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Characteristics of Successful Investors
by Tom Madell, Ph.D.
http://funds-newsletter.com

I have written many times about something that most
investors largely ignore: The role of the investor's own
characteristics in determining how well he/she does as an
investor. Perhaps this statement seems a little abstract
and therefore it is easy to disregard it especially coming
from someone such as myself whom most readers probably have
yet to hear of. But when you realize that similar
statements have come from three of the world's most
successful stock investors, Peter Lynch, Warren Buffet, and
John Templeton, perhaps people may want to pay a bit more
attention.

Peter Lynch, in his book "One Up on Wall Street", discusses
the characteristics of successful investors. As most
investors are aware, Lynch served for 13 years as manager
of America's top ranked mutual fund at the time, Fidelity
Magellan. An investment of $10,000 in the fund in 1977
would have grown massively to $280,000 by 1990. In this
book, Lynch states: "Ultimately it is not the stock market
nor even the companies themselves that determine an
investor's fate. It is the investor." And: "It is personal
preparation, as much as knowledge and research, that
distinguishes the successful stock picker from the chronic
loser."

Lynch further states: "The key to making money in stocks is
not getting scared out of them ...;" he continues: "in
dieting, as in stocks, it is the gut and not the head that
determines the results."

Lynch advises us to try to examine our own behavior and
attitudes before we enter into stock investing. Answer
these questions: Are you investing for the short-term or
the long-term ? How will you respond to a sudden and
unexpected severe drop in prices of your stocks? (We should
all know much better where we each stand on this now that
it has been happening, although not so suddenly, for a long
time.) Without thinking about this beforehand, you may lack
the necessary conviction to avoid becoming another "market
victim", someone who abandons hope and the ability to
reason things out at the worst of moments, selling out at a
loss.

The above statements, although written by Lynch for those
who invest in individual stocks, are nevertheless just as
valid for mutual funds investors.

What additional qualities did Lynch suggest make for a good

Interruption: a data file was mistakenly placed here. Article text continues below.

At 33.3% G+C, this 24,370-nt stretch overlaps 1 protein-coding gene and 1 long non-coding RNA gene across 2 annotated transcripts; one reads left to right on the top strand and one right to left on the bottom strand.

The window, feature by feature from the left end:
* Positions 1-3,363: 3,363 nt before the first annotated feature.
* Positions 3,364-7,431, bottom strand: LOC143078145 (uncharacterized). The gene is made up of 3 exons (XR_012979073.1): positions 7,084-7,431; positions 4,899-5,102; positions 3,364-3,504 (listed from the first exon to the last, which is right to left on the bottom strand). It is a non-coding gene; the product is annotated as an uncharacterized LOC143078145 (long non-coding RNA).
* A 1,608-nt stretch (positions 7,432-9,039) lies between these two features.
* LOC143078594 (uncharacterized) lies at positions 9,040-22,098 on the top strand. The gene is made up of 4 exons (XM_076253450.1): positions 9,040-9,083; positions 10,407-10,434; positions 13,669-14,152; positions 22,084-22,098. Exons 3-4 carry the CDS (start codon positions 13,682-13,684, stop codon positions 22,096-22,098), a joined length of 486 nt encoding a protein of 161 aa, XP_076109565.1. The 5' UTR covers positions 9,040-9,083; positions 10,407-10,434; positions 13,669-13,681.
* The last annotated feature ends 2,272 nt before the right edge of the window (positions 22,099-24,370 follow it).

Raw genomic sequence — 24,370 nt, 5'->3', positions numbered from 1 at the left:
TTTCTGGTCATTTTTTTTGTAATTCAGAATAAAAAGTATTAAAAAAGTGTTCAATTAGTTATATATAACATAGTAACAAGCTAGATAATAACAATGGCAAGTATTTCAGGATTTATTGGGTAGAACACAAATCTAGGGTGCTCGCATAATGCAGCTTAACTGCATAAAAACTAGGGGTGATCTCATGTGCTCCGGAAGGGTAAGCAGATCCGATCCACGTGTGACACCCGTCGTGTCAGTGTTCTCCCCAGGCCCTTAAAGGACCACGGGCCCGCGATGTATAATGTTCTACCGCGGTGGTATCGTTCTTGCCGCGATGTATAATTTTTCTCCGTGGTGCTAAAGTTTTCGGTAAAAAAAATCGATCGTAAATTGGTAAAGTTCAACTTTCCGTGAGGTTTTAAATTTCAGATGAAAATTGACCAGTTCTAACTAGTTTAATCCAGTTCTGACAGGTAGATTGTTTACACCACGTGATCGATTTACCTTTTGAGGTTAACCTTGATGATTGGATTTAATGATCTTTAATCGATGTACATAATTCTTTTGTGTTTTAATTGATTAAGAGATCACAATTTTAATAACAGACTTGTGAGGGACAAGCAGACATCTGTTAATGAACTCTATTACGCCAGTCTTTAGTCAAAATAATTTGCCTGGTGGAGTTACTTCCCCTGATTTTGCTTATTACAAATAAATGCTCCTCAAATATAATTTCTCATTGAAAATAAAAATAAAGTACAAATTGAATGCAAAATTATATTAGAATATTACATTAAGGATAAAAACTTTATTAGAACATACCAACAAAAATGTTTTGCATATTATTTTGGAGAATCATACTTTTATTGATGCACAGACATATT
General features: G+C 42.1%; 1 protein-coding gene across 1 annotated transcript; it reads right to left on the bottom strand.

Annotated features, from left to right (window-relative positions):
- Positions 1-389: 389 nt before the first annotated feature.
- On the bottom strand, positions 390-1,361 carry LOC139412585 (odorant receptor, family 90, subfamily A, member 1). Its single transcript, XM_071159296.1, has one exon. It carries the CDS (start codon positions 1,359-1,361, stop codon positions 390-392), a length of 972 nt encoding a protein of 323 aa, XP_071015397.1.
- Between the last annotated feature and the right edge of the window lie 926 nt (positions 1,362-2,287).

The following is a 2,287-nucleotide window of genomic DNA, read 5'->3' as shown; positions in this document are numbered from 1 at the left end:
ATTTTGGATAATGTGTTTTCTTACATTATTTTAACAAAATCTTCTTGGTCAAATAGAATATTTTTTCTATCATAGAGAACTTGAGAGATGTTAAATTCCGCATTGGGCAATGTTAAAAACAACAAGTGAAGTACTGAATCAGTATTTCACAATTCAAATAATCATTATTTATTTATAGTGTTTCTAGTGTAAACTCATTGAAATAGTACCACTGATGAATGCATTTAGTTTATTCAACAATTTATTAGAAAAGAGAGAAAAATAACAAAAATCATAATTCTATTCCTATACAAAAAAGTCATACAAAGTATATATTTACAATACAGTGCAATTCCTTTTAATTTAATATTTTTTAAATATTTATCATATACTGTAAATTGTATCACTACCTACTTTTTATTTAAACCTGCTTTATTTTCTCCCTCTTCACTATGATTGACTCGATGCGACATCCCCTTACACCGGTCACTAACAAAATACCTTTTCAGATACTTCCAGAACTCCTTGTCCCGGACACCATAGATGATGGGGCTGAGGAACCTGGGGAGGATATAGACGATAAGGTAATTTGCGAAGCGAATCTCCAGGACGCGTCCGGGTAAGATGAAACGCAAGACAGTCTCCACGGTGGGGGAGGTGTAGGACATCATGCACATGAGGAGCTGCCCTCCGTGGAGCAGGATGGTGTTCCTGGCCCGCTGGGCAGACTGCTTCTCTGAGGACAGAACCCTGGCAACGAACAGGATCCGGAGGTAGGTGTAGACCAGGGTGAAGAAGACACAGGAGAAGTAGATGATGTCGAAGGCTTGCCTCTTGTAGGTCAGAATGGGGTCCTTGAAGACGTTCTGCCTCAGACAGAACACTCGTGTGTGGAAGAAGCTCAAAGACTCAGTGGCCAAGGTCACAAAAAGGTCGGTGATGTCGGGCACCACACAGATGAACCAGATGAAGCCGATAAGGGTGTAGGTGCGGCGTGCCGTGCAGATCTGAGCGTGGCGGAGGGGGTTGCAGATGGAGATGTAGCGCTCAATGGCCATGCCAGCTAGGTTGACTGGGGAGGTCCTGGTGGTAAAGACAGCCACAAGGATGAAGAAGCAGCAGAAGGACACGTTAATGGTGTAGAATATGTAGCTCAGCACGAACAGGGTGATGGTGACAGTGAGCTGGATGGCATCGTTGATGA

investor? Lynch lists the following: patience, self-
reliance, common sense, a tolerance for pain, open-
mindedness, detachment, persistence, humility, flexibility,
a willingness to do independent research, a willingness to
admit mistakes, the ability to ignore general panic, and
the ability to make decisions without complete or perfect
information.

Some final words from Lynch are perhaps relevant: "... it's
crucial to be able to resist your human nature and
your 'gut feelings.' It's the rare investor who doesn't
secretly harbor the conviction that he or she has a knack
for divining stock prices or gold prices or interest rates,
in spite of the fact that most of us have been proven wrong
again and again. It's uncanny how often people feel most
strongly that stocks are going to go up or the economy is
going to improve just when the opposite occurs. This is
borne out by the popular investment-advisory newsletter
services, which themselves tend to turn bullish and bearish
at inopportune moments."

Warren Buffett, perhaps the world's most hallowed investor,
learned that the successful investor is often the
individual who has achieved a certain temperament. His
teacher, Benjamin Graham, taught him that the investor's
worst enemy was not the stock market, but oneself. Thus,
despite superior skills in mathematics, finance, or
business acumen, if you can't first master your own
emotions, you are not well-suited to best profit from your
investments.

John Templeton, a masterful international investor,
believed that adopting a flexible, open-minded point of
view to fit different times, countries, and investment
climates, was the investor's greatest need. He stated that
the best value will be found in stocks that are completely
neglected and that other investors may not even be aware
of.

As applied to fund investing, this means that you should
not always expect that the kinds of funds most others are
investing in will always be the best places to be. Thus,
not only have bond funds far outpaced stock funds in the
last few years, but categories of bond funds that most
people may not even be aware of (such as inflation
protected and international bond funds) have outperformed
even the staple for most bond investors, funds that invest
in corporate bonds or U.S. Treasury issues.

Templeton admits he makes constant mistakes, but because he
is heavily diversified, the damage is limited. He advises
not to trust rules and formulas. The world of investing is
always changing leaving the investor who sticks to time-
honored truisms sadly way behind. Everything has its
season, as the classic Byrds song "Turn! Turn! Turn!"
reminds us. Since the world is constantly changing, the
successful investor too must change when required.

For more information on whether you have the
characteristics needed to be successful as an investor, see
my web site shown above.

This article courtesy of http://www.investment-index.com.
You may freely reprint this article on your website or in
your newsletter provided this courtesy notice and the author
name and URL remain intact.

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